Of all the many ways that we can misunderstand one another, how about the McGurk effect? This is what happens when a person’s voice says one thing but the mouth says another. As Uri Hassan of the University of Chicago’s Human Neuroscience Laboratory says –
“As an example, what would happen if a person’s voice says ‘pa,’ but the person’s lips mouth the word ‘ka”‘ One would think you might hear ‘pa’ because that is what was said. But in fact, with the conflicting verbal and visual signals, the brain is far more likely to hear ‘ta,’ an entirely new sound.”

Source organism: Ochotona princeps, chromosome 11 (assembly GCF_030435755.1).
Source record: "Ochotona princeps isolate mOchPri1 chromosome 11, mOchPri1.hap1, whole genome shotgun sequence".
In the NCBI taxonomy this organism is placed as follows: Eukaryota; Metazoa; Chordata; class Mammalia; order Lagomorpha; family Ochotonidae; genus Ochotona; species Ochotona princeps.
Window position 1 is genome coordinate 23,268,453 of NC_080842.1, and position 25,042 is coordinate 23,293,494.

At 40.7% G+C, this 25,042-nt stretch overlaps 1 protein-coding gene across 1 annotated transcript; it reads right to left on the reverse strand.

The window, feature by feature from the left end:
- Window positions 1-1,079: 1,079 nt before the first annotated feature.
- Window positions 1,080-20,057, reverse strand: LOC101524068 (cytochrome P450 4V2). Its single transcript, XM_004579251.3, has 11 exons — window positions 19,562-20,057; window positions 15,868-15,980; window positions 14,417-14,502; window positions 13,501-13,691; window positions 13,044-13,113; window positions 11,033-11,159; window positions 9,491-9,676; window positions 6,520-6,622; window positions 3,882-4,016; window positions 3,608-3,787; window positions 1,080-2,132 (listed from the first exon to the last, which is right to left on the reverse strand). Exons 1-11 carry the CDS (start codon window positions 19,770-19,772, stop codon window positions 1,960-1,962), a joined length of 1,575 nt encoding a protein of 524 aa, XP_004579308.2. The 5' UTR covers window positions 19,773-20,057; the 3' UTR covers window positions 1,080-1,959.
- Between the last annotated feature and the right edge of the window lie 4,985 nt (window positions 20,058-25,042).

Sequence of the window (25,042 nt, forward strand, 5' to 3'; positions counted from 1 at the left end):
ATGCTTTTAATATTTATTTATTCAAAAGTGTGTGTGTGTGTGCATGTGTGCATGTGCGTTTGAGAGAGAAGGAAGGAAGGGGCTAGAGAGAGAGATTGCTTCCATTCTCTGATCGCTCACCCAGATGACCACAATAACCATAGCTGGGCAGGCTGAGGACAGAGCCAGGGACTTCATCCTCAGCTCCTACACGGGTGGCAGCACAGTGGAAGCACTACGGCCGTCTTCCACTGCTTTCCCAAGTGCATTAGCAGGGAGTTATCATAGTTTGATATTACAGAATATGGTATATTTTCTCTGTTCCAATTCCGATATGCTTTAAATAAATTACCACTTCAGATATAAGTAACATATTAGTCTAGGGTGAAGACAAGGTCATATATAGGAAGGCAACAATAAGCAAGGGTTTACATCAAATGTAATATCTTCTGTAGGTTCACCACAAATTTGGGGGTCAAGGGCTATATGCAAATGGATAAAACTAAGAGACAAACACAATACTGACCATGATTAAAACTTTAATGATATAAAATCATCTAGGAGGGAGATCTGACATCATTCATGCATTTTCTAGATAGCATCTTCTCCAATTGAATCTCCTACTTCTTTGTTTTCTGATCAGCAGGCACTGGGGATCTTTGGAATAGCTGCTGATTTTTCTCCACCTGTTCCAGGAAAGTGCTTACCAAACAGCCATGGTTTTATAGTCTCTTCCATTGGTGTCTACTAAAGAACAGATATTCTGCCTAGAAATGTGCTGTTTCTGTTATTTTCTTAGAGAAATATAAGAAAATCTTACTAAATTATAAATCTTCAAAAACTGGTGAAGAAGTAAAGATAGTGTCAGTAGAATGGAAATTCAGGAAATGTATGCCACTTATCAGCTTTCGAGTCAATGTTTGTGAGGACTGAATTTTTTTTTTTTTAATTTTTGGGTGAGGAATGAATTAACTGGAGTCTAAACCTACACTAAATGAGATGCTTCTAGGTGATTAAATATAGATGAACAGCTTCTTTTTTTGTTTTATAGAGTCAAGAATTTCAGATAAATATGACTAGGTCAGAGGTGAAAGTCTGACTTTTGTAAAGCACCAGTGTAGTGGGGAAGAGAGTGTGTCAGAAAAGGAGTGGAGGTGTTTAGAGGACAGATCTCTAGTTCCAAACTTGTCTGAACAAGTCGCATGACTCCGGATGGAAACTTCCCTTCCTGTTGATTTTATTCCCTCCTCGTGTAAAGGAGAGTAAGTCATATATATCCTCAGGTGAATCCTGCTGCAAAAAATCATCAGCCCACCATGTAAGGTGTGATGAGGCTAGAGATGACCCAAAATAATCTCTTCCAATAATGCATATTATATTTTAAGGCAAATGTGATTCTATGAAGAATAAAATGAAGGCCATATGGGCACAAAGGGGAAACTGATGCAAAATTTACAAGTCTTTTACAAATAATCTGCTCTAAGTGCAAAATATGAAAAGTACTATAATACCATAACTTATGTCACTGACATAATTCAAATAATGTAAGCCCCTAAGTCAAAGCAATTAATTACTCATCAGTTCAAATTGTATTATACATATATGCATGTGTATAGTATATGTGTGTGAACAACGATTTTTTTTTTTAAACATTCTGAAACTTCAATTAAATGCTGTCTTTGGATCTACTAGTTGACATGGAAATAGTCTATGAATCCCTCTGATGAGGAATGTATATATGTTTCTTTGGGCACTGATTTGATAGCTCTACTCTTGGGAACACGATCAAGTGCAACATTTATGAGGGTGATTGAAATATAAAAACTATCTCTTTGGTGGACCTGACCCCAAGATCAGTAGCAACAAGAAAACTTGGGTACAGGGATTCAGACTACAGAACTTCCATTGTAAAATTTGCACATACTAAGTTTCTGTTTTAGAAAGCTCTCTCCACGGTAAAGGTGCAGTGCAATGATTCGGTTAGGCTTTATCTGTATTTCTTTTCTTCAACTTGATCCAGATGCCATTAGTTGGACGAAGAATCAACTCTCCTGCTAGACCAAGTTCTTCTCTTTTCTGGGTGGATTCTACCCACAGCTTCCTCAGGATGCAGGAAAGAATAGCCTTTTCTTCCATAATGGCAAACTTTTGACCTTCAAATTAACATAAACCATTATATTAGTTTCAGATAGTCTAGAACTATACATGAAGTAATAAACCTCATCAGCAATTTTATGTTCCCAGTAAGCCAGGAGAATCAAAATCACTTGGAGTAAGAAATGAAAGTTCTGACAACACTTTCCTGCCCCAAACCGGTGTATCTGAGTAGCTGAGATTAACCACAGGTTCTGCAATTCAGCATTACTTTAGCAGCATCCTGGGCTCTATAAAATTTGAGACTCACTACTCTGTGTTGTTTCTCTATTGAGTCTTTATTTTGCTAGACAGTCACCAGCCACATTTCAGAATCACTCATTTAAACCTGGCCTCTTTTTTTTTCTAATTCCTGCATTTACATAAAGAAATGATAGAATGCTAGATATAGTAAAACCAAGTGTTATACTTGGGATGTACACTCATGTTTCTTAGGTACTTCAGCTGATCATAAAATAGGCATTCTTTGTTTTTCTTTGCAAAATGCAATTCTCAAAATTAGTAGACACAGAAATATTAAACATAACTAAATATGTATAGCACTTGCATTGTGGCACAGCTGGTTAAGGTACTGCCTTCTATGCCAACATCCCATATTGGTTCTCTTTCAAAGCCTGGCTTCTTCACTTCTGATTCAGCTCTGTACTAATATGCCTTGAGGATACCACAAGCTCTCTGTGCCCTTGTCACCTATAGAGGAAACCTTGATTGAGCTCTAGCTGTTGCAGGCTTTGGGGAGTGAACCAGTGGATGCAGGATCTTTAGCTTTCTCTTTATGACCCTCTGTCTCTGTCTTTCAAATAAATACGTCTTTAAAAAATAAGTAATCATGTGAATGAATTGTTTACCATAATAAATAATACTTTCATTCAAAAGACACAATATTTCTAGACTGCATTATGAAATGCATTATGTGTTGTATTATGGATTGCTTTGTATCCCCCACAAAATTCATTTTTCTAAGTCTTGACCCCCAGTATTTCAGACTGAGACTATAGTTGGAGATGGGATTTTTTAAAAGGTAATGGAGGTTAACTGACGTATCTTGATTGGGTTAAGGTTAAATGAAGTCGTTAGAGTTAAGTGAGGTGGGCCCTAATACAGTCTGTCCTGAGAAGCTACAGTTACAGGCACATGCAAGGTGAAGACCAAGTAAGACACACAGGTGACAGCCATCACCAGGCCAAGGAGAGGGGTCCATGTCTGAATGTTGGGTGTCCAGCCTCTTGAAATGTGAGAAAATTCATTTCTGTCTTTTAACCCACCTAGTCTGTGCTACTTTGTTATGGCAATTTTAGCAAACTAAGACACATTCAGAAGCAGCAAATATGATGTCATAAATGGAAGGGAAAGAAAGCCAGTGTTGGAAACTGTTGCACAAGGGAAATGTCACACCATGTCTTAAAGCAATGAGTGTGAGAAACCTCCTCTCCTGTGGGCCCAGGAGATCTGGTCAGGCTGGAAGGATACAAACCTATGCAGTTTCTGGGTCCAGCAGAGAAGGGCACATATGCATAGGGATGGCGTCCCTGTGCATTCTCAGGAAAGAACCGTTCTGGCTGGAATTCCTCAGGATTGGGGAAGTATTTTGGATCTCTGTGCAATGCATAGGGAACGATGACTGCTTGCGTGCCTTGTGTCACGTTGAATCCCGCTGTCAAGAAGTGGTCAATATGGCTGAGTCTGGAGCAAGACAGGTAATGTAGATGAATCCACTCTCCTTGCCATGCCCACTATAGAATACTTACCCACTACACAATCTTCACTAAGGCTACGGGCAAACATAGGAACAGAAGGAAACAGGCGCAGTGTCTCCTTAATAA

So while we recognize words from the sounds that we hear, there is a more abstract process occurring in which the brain interprets speech using both sight and sounds.
Hassan’s study demonstrates that the Broca’s area of the brain is the region that is responsible for this type of abstract speech processing. This speech production center of the ventroposterior region of the frontal lobe has long been known but this study adds a new dimension to that understanding.
From another perspective, it offers additional insight into why we so commonly misunderstand one another in our casual everyday conversations, evidencing yet again the complexity underlying our communications.